Tuesday, November 3, 2009
Andrews' decision answers one question, raises others
By ESPN.com staff ESPN.com
Posted by ESPN.com’s Heather Dinich
Florida State defensive coordinator Mickey Andrews’ reputation as one of the nation’s top assistant coaches was sealed long before Tuesday’s announcement that he would retire after 26 seasons in Tallahassee.
Rick Dole/Getty Images
Florida State Seminoles defensive coordinator Mickey Andrews has decided to retire at the end of the season.
He has coached 18 first-round NFL draft picks. He won the 1996 inaugural Frank Broyles Award, presented to the nation’s top assistant coach. His defenses have been ranked in the top five nationally against the run in seven of the past 16 seasons. No other program has produced more top 10 rushing defenses since the 1999 national championship season.
Andrews has been a part of two national titles and contributed to Florida State’s stronghold on college football in the 1990s. He stuck around long enough to be a part of the program’s glory days, but also to be a part of its unraveling. Andrews’ decision to retire is a sign of necessary yet slow-moving change in Tallahassee.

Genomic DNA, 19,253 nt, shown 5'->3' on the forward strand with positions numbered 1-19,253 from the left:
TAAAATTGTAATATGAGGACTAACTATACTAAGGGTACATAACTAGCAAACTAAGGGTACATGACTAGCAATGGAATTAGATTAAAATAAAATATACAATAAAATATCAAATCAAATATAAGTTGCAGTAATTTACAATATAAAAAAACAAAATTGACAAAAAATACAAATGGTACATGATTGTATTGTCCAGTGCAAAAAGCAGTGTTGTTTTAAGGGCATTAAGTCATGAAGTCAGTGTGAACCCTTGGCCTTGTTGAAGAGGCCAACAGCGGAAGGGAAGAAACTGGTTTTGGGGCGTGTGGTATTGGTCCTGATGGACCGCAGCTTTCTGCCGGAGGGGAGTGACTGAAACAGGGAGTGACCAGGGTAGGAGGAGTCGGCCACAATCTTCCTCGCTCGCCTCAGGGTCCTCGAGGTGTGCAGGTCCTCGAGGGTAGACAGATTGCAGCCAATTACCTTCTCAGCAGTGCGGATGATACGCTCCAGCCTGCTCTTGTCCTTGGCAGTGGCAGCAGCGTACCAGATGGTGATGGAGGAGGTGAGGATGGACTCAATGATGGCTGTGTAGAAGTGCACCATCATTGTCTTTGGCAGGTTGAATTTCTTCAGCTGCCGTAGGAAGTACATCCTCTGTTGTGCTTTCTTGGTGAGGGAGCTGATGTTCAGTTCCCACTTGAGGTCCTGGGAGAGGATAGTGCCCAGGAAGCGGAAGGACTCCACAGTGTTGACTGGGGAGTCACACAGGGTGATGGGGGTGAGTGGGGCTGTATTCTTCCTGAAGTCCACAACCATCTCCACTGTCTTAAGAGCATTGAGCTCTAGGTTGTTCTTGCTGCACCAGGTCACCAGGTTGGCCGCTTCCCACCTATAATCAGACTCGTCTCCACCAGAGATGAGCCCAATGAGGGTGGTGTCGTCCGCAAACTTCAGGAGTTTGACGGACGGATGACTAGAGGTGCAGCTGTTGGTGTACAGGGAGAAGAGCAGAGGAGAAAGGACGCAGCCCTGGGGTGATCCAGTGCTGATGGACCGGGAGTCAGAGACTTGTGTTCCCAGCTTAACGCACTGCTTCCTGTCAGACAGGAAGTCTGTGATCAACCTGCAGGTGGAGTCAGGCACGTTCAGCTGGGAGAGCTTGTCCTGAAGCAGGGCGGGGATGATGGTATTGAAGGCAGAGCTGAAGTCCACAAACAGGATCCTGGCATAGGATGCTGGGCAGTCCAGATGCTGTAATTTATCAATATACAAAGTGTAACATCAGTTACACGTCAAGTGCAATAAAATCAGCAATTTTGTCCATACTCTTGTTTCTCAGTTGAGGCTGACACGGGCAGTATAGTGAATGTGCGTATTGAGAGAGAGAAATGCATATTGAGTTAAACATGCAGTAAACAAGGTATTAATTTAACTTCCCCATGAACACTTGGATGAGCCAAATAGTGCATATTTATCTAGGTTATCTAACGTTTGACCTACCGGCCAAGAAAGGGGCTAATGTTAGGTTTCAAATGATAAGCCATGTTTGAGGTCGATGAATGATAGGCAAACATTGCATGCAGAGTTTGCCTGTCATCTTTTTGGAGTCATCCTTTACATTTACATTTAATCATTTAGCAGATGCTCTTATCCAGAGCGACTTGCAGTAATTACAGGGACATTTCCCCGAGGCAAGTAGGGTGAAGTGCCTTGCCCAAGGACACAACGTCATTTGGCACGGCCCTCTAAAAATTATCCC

As a long-time friend and colleague of coach Bobby Bowden, many thought the two would leave together, and they still might. Andrews’ decision opens the door for offensive coordinator and coach-in-waiting Jimbo Fisher to make the first real hire of his new staff, and for the changing of the guards to begin. Whether or not Bowden is the one to make that call will have an impact on the program’s future, but that decision likely won’t be made until after the season.
Andrews said in a prepared statement that the reason he chose to make this decision now -- with four weeks still remaining in the regular season -- was because there was a lot of speculation from friends, family and media. There seemed to be little doubt, though, that this would be Andrews’ last season, and that’s because he had hinted at it before. Now there’s real speculation -- questions about who the next coordinator will be and who will hire him. Questions parents of recruits will ask as national signing day approaches in February.
Questions athletic director Randy Spetman declined to answer today.
For now, though, it’s still Andrews’ defense. He’ll remain on staff through February, 2010. What this decision doesn’t change is the Seminoles’ defensive struggles heading into their key Atlantic Division game at Clemson on Saturday.
FSU ranks 101 in the nation in rushing defense, 113 in pass efficiency defense, and 109 in total defense. The Seminoles are last in the ACC in each of those categories. Statistically, it’s the worst Florida State’s defense has ever fared in 26 years under Andrews.
Fortunately for Andrews, his reputation precedes him.